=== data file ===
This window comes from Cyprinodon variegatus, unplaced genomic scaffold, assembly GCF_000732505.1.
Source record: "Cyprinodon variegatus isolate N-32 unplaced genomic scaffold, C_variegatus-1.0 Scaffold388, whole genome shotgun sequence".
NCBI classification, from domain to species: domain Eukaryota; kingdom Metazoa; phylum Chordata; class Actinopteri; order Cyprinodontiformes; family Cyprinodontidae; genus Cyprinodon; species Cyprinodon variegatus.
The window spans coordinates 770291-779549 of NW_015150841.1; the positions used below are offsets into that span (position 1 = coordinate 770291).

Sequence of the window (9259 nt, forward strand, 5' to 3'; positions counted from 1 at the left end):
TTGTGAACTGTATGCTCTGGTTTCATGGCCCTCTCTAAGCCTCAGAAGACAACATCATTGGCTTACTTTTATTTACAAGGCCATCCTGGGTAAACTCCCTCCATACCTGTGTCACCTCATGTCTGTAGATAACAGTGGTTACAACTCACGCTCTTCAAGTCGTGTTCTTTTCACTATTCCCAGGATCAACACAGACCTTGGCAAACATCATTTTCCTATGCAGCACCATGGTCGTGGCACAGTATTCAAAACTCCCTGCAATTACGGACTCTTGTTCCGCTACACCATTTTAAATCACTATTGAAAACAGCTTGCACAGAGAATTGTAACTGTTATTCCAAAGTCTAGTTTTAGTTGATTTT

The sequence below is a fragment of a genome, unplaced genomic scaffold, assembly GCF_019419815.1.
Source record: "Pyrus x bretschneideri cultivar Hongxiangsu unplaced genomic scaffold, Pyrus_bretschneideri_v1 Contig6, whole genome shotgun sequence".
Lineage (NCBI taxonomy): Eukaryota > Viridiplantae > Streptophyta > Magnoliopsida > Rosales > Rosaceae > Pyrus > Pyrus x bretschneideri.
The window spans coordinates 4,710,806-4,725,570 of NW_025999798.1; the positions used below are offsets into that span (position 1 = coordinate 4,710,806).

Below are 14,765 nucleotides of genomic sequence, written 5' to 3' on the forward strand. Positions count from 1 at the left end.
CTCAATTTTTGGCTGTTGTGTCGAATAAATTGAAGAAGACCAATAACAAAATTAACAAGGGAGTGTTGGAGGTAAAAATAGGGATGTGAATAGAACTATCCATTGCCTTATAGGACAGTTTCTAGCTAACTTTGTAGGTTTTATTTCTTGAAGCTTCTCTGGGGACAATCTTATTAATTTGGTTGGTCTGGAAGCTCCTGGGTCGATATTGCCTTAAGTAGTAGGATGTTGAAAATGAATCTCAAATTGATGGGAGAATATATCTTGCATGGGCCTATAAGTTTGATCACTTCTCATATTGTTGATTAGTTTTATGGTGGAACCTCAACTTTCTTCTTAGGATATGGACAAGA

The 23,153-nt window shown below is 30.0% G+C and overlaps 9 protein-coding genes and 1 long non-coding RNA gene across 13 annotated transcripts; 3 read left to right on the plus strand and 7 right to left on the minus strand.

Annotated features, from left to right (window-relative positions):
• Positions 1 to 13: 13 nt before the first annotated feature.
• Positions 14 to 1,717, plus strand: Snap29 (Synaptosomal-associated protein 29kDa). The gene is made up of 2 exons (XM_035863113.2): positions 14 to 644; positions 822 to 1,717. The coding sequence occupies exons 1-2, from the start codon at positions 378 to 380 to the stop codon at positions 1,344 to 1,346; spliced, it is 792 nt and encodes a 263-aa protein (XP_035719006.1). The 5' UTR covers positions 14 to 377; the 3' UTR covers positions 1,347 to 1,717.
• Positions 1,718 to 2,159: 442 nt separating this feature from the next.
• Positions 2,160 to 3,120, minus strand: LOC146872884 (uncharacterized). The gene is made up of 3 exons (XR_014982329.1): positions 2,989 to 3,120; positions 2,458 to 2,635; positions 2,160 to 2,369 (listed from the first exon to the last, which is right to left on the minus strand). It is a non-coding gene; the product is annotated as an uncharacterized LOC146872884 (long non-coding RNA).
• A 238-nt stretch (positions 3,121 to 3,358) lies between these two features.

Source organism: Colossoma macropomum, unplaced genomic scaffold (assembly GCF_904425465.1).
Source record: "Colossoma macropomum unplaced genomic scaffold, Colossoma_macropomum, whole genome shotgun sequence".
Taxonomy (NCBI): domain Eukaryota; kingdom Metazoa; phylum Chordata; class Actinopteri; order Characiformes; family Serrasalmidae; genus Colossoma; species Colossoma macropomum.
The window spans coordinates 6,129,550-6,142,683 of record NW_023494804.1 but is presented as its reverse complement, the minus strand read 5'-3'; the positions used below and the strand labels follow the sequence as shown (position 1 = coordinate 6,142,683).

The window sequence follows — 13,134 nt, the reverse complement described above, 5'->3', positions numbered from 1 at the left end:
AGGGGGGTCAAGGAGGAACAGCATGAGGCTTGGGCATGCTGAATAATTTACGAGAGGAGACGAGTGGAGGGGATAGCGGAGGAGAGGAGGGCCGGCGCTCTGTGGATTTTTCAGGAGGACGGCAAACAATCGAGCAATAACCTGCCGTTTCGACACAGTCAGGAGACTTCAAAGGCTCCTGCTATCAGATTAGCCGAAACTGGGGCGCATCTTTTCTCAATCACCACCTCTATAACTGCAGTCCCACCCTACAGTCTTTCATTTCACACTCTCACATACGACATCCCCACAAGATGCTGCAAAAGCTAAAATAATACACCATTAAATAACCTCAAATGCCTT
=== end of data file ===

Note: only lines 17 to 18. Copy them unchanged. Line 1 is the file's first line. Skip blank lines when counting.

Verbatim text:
• Positions 1,718 to 2,159: 442 nt separating this feature from the next.
• Positions 2,160 to 3,120, minus strand: LOC146872884 (uncharacterized). The gene is made up of 3 exons (XR_014982329.1): positions 2,989 to 3,120; positions 2,458 to 2,635; positions 2,160 to 2,369 (listed from the first exon to the last, which is right to left on the minus strand). It is a non-coding gene; the product is annotated as an uncharacterized LOC146872884 (long non-coding RNA).